Former Planning Commission deputy chairman Montek Singh Ahluwalia
I refer to the interview of Montek Singh Ahluwalia (pictured) published in your paper on March 21. I disagree with three of his statements in view of the wide experience that I have in the revenue department. The revenue department is where decisions are taken involving very large amounts of duty, fine, penalty and prosecution.
The first point is about his statement (where he quotes chief economic advisor) that public sector banks are not free to take decisions because of the fear of the three Cs, that is, Central Vigilance Commission (CVC), Central Bureau of Investigation (CBI) and Comptroller and Auditor General (CAG). This view unduly vilifies the three Cs. Taking the example of the revenue department dealing with direct and indirect taxes, decisions are taken on a daily basis in a routine manner so that the officer never considers the three Cs as any restraining factor. Confiscation, imposing fine or penalty or filing prosecution is done by the public servants daily and once they act in a bona-fide manner, there is nothing to fear the three Cs.
So far as the CAG is concerned, its mandate does not include the audit of PSB banks. What is not known in the public or to the pure economists is that there is an elaborate system of discussion at the lower, middle and higher-level for settling objections. In a few cases, where the two departments do not agree at the highest level, the cases are placed for discussion in the Public Accounts Committee. At the instance of the CAG, several amendments to the Customs law have taken place. I can say with authority that there is no fear of CAG amongst the public servants. CVC has also never taken disciplinary action against honest decision-makers. Even the CBI has not taken any action against honest officers. I have appeared in such cases as witness many times and I know such things authentically; no honest officer has ever been harassed by the CBI or CVC in our department.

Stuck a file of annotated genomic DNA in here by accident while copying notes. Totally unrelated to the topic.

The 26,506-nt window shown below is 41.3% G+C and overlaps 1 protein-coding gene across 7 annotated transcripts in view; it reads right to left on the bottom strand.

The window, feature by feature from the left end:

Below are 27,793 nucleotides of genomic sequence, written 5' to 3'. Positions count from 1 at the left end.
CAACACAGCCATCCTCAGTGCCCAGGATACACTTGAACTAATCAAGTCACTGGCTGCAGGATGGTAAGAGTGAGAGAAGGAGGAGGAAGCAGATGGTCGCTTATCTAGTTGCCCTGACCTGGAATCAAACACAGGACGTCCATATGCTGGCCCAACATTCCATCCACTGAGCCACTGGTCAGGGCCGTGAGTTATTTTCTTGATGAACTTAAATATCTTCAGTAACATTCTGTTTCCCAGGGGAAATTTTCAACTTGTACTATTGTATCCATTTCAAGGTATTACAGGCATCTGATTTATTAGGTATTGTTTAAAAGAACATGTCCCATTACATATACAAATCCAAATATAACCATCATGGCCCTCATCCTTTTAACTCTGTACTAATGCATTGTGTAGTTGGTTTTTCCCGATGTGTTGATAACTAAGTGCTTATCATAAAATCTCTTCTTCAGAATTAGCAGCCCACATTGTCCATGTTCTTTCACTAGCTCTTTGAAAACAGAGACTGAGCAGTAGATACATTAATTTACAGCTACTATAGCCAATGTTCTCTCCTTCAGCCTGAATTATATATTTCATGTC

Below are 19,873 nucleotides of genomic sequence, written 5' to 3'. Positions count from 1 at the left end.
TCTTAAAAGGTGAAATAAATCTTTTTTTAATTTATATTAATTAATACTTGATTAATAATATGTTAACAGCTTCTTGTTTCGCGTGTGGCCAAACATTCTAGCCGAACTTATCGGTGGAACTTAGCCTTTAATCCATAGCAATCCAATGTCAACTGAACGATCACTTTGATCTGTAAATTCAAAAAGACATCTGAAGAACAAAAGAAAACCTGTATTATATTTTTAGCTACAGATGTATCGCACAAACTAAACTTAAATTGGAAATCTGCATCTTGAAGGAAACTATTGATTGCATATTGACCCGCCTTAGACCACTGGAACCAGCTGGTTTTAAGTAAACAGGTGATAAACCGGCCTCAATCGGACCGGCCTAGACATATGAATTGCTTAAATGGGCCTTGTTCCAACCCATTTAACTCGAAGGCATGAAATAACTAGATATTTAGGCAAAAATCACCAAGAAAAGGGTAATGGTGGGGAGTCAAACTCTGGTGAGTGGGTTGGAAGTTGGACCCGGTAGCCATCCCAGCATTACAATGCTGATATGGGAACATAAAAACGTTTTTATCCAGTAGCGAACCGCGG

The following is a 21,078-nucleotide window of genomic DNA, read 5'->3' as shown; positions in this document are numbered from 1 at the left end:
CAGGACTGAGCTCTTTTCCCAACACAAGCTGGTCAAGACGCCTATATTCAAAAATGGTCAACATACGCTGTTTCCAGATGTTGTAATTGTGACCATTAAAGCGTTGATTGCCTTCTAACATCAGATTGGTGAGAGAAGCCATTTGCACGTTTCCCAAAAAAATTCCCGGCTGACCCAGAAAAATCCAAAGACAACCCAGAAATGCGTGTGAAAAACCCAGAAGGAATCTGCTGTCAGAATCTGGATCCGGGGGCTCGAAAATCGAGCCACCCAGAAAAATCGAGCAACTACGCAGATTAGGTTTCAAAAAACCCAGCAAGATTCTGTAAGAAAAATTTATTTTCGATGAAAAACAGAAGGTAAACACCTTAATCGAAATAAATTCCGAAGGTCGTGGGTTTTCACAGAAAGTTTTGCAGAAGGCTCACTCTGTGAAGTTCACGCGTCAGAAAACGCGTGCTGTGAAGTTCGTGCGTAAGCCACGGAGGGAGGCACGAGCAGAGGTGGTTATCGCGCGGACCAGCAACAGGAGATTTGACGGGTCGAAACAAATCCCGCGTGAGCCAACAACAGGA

Secondly, Ahluwalia says that there is no definition of public interest. True, but it is not the only concept which has not been defined. The legal tenet is quite well known that where there is no definition the meaning which is accepted in common understanding is the one which is taken as a guide. Like truth or courage, this concept is not amenable to the precise definition but in a given situation, it is possible to say what is in the public interest.
Thirdly, Ahluwalia says that anyone can make an accusation which would start an investigative process. This statement is not factually true. The procedure followed in the government is very reasonable. If it is an anonymous or pseudonymous or signed complaint, no investigation is undertaken unless there is verifiable material contained in it. If the position was actually like what Mr Ahluwalia and the Chief Economic Advisor have said, then the government would have got choked with paralysis which certainly it is not. My conclusion is that this hypothesis of hyper fear of the three Cs is highly exaggerated.
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